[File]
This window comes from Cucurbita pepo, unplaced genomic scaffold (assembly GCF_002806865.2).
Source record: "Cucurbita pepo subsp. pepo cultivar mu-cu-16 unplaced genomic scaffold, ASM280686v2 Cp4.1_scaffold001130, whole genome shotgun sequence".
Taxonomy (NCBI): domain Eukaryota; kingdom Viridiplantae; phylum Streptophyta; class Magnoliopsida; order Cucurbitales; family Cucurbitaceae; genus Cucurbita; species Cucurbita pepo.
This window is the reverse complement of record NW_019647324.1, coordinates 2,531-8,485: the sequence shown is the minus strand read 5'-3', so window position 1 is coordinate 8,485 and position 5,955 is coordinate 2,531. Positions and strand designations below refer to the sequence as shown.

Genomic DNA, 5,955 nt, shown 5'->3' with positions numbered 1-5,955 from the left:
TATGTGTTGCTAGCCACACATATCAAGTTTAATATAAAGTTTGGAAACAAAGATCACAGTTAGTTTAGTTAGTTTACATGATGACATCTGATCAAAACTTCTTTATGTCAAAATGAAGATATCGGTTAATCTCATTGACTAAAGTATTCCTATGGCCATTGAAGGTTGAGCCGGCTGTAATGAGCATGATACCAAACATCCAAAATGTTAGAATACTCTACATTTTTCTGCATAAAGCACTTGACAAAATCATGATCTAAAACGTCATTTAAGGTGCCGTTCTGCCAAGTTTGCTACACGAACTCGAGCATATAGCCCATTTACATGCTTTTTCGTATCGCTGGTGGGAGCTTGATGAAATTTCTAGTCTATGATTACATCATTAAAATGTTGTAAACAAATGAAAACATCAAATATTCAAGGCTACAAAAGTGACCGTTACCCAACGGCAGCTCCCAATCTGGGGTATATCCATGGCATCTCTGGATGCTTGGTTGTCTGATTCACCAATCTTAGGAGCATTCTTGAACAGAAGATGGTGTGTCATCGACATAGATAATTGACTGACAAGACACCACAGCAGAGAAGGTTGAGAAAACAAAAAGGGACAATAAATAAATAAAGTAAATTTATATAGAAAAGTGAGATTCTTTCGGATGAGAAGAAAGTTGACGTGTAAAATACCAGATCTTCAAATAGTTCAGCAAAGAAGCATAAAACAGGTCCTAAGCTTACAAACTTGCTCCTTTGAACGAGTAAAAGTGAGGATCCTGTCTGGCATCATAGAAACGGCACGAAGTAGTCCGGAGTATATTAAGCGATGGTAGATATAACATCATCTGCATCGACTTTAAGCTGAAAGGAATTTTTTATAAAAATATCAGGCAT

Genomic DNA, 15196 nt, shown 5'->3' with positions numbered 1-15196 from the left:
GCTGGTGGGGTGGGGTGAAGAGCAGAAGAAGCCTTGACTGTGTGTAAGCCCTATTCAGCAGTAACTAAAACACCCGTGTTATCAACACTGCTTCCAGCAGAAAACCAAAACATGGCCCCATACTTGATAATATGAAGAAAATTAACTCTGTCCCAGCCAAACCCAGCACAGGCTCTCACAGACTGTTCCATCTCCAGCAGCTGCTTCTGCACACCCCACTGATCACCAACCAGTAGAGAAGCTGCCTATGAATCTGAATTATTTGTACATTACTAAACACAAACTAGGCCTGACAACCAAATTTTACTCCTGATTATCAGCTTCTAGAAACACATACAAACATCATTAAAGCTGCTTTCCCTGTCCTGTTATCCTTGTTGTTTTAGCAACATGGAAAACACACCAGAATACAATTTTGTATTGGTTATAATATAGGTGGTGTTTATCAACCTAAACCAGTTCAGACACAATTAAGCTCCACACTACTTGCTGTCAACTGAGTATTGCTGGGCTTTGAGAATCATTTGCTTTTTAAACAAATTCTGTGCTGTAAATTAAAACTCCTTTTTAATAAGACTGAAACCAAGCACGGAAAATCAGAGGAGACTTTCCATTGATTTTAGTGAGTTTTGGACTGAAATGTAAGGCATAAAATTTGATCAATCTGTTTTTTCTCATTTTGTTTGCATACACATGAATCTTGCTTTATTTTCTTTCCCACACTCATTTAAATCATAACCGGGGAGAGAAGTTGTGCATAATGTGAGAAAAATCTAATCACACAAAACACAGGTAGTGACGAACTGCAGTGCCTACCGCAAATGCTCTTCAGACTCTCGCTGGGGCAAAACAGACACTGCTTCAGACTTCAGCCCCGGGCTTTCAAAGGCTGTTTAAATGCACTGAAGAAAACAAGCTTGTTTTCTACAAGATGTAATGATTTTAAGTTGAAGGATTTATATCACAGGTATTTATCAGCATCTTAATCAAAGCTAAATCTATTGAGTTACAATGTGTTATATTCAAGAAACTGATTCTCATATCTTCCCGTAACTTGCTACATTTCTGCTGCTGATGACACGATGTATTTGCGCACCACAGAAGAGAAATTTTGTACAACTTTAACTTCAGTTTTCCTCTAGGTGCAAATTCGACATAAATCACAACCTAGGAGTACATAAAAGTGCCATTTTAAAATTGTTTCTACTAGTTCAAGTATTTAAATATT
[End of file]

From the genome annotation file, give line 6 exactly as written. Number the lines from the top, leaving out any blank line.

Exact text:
TATGTGTTGCTAGCCACACATATCAAGTTTAATATAAAGTTTGGAAACAAAGATCACAGTTAGTTTAGTTAGTTTACATGATGACATCTGATCAAAACTTCTTTATGTCAAAATGAAGATATCGGTTAATCTCATTGACTAAAGTATTCCTATGGCCATTGAAGGTTGAGCCGGCTGTAATGAGCATGATACCAAACATCCAAAATGTTAGAATACTCTACATTTTTCTGCATAAAGCACTTGACAAAATCATGATCTAAAACGTCATTTAAGGTGCCGTTCTGCCAAGTTTGCTACACGAACTCGAGCATATAGCCCATTTACATGCTTTTTCGTATCGCTGGTGGGAGCTTGATGAAATTTCTAGTCTATGATTACATCATTAAAATGTTGTAAACAAATGAAAACATCAAATATTCAAGGCTACAAAAGTGACCGTTACCCAACGGCAGCTCCCAATCTGGGGTATATCCATGGCATCTCTGGATGCTTGGTTGTCTGATTCACCAATCTTAGGAGCATTCTTGAACAGAAGATGGTGTGTCATCGACATAGATAATTGACTGACAAGACACCACAGCAGAGAAGGTTGAGAAAACAAAAAGGGACAATAAATAAATAAAGTAAATTTATATAGAAAAGTGAGATTCTTTCGGATGAGAAGAAAGTTGACGTGTAAAATACCAGATCTTCAAATAGTTCAGCAAAGAAGCATAAAACAGGTCCTAAGCTTACAAACTTGCTCCTTTGAACGAGTAAAAGTGAGGATCCTGTCTGGCATCATAGAAACGGCACGAAGTAGTCCGGAGTATATTAAGCGATGGTAGATATAACATCATCTGCATCGACTTTAAGCTGAAAGGAATTTTTTATAAAAATATCAGGCAT